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The greatest turning point of WW2

LAURENCE REES: What was the single greatest turning point of the war?

ANTONY BEEVOR: There are three major turning points in the war and they’re all different in their own particular way. The first one is a negative one and that was Churchill’s decision to fight on in May 1940. If we hadn’t had that then there would never have been a base for the Americans to fight back, and there is always the possibility that Hitler could have maintained a complete hegemony over Western Europe. The second and probably the great geopolitical turning point was December 1941, as both the Germans were checked in front of Moscow and the Americans entered into the war. The third is the psychological turning point which is Stalingrad, though it wasn’t necessarily the military turning point except in the fact that it gave the Red Army the confidence, and the techniques that it really needed, to go on beating the Germans. But it was the psychological turning point as far as the rest of the world was concerned, even in Western Europe, even in South America, throughout the world - Stalingrad became a huge symbol.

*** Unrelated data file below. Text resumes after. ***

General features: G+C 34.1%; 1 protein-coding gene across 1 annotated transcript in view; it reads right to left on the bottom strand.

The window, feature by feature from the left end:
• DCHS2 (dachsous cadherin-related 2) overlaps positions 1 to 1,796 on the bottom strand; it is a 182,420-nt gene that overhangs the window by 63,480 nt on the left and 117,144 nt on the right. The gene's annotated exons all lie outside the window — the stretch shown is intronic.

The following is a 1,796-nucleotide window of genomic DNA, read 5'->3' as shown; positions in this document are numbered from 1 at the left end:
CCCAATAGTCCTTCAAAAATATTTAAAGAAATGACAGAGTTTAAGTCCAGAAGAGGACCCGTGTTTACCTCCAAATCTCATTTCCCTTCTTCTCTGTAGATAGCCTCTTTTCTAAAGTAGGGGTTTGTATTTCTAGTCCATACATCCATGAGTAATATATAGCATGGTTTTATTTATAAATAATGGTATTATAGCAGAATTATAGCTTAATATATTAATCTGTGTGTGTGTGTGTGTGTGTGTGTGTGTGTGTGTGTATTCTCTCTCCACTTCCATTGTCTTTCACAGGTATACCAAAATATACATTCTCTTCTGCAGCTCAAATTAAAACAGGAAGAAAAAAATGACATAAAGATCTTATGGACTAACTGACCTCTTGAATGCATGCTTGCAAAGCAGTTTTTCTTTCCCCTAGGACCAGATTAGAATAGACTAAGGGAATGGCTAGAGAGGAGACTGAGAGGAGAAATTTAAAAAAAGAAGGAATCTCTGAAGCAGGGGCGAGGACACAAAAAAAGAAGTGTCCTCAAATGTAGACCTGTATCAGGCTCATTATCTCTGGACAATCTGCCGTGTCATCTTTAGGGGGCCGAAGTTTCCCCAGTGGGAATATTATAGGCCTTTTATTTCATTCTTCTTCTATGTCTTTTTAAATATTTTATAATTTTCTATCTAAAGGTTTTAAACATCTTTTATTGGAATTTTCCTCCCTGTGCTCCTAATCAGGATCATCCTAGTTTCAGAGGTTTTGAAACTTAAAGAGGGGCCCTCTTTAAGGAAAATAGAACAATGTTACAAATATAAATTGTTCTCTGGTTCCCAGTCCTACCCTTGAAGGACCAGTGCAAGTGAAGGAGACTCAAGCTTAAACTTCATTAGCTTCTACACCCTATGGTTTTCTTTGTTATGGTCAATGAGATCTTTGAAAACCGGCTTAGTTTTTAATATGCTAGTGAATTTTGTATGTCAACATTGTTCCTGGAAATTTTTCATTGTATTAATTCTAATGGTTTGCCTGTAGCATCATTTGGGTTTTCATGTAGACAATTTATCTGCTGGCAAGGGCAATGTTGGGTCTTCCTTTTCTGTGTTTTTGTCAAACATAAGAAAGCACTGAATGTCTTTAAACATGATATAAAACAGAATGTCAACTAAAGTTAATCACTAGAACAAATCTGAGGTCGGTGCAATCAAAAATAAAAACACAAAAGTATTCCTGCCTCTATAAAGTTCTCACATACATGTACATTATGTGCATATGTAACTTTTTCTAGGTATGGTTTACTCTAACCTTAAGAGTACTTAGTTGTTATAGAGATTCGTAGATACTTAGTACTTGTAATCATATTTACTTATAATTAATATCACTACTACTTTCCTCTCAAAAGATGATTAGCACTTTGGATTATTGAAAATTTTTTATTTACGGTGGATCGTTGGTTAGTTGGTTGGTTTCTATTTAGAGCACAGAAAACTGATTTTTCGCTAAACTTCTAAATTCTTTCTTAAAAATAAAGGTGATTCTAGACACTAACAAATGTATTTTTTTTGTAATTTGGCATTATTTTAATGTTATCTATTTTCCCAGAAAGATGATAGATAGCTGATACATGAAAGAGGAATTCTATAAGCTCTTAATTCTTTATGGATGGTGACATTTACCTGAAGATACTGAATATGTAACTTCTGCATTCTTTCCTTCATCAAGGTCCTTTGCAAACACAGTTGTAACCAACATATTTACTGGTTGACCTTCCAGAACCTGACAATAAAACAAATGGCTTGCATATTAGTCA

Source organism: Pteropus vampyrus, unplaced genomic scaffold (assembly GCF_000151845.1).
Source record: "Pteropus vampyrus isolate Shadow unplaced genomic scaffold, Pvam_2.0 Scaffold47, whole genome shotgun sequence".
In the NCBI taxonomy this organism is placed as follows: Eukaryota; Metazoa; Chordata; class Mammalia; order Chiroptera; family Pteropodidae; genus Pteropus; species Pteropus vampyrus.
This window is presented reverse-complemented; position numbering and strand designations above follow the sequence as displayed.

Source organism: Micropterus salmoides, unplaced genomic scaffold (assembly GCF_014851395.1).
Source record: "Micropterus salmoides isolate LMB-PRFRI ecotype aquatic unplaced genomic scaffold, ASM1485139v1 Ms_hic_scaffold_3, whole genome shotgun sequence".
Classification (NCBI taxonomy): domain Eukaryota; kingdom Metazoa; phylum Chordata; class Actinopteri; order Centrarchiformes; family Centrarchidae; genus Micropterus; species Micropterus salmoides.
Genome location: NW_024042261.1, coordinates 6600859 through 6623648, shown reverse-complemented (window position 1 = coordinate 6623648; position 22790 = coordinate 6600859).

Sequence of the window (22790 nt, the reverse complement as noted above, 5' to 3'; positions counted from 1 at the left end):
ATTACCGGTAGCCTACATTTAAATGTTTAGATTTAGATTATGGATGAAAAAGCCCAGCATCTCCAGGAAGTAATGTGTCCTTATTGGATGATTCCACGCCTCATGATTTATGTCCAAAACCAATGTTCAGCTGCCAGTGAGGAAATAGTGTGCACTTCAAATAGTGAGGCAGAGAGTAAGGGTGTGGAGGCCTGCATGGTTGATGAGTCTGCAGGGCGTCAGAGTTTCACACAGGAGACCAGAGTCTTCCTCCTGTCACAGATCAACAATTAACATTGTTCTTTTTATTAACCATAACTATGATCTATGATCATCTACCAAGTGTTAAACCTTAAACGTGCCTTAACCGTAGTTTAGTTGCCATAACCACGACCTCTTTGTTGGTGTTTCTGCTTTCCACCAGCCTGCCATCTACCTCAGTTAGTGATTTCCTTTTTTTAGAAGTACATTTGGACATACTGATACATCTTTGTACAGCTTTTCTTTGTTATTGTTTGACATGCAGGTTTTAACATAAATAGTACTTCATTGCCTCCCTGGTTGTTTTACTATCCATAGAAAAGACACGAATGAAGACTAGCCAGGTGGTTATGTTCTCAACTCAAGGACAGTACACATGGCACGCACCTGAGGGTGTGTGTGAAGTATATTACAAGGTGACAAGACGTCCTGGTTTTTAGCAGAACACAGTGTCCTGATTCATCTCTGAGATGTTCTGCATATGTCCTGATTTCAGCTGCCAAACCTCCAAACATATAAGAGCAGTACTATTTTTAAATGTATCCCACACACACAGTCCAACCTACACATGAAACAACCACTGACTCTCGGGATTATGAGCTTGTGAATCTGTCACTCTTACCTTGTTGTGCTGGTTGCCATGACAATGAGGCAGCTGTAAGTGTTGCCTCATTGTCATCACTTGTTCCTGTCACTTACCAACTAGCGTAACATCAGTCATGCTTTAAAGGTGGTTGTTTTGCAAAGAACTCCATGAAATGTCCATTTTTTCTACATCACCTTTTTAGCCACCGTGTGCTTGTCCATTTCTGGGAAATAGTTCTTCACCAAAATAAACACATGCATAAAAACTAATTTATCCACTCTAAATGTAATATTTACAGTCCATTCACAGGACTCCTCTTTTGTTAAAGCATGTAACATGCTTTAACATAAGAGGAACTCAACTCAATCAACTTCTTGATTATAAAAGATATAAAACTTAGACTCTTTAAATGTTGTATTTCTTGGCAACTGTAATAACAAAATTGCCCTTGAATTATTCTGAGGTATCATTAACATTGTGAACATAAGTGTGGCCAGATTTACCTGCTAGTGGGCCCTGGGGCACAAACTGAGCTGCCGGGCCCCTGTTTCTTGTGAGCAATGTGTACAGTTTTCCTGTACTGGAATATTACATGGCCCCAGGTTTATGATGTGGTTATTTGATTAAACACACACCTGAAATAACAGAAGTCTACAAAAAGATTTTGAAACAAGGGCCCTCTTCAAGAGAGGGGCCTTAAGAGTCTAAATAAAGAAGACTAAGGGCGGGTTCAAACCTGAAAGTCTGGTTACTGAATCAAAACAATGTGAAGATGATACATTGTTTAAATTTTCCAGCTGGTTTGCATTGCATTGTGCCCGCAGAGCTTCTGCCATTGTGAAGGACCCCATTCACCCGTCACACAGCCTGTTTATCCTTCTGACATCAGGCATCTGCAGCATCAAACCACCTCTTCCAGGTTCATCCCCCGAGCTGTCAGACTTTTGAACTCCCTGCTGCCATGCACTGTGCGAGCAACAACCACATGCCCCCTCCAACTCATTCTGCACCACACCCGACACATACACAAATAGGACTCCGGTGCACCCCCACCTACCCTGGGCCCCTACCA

LAURENCE REES: And if you could only have one?

ANTONY BEEVOR: Well, it depends if you’re allowed to take the one of December 1941, because that was the geopolitical turning point. There is no way that the Nazis could have won after that particular moment, and they were bound to be beaten eventually by the industrial power of America, by their manpower, and all the rest of it. I doubt that even though there were many horrors in 1942, and in many places British morale was so bad that they really thought that we might still lose the war in early ’42, one has to remember that though there were a series of disasters at that particular time, the great turning point had actually been passed.